Electrical Resistivity and Formation Factor of Air-Entrained Concrete


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Title: Electrical Resistivity and Formation Factor of Air-Entrained Concrete

Author(s): Chunyu Qiao, Mehdi Khanzadeh Moradllo, Hope Hall, M. Tyler Ley, and W. Jason Weiss

Publication: Materials Journal

Volume: 116

Issue: 3

Appears on pages(s): 85-93

Keywords: air content; apparent formation factor; electrical resistivity; formation factor; Nick Point

Date: 5/1/2018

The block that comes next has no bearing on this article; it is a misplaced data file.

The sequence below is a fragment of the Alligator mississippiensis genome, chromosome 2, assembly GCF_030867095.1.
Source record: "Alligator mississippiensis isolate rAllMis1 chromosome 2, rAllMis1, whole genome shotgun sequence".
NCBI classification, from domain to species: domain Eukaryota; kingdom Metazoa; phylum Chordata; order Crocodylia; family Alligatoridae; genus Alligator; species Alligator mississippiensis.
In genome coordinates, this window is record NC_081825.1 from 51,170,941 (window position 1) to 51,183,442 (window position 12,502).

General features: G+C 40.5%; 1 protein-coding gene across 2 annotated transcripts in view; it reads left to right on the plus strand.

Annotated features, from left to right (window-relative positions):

This paper studies the influence of air content on the electrical resistivity and formation factor of concrete as these measures are often used in specifications for acceptance and payment. Experimental measurements are conducted on 30 air-entrained concretes with three water-cement ratios (w/c = 0.40, 0.45, and 0.50) over a large range of air contents (2.5 to 9.0%). The porosity of the concrete is measured, which is comparable to the theoretical estimation from the Powers-Brownyard model. Electrical resistivity measurements are performed on saturated concrete samples, and samples submerged in simulated pore solutions. The samples submerged in a bucket of simulated pore solution achieve a degree of saturation that relates to the filling of matrix pores, (that is, the Nick Point). The degree of saturation at the Nick Point (SNK) decreases as the air content increases. A formation factor (FSAT) is calculated for the saturated concrete, as well as the apparent formation factor FNK for the samples submerged which reach Nick Point saturation (SNK) in the simulated pore solution. As the air content increases, FSAT decreases due to the increased porosity (air voids) that are filled with conductive fluid, while FNK is independent on the air content (as the air voids are filled with nonconductive air). As the w/c increases, both FSAT and FNK decrease due to the increased porosity and connectivity. For the concrete with the same w/c, the addition of a high-range water-reducing admixture (HRWRA) results in higher values of FSAT and FNK due to the refined microstructure in mixtures containing HRWRA. A saturation function is used to provide a powerful tool in quality control to back-calculate FSAT that relates to different transport properties.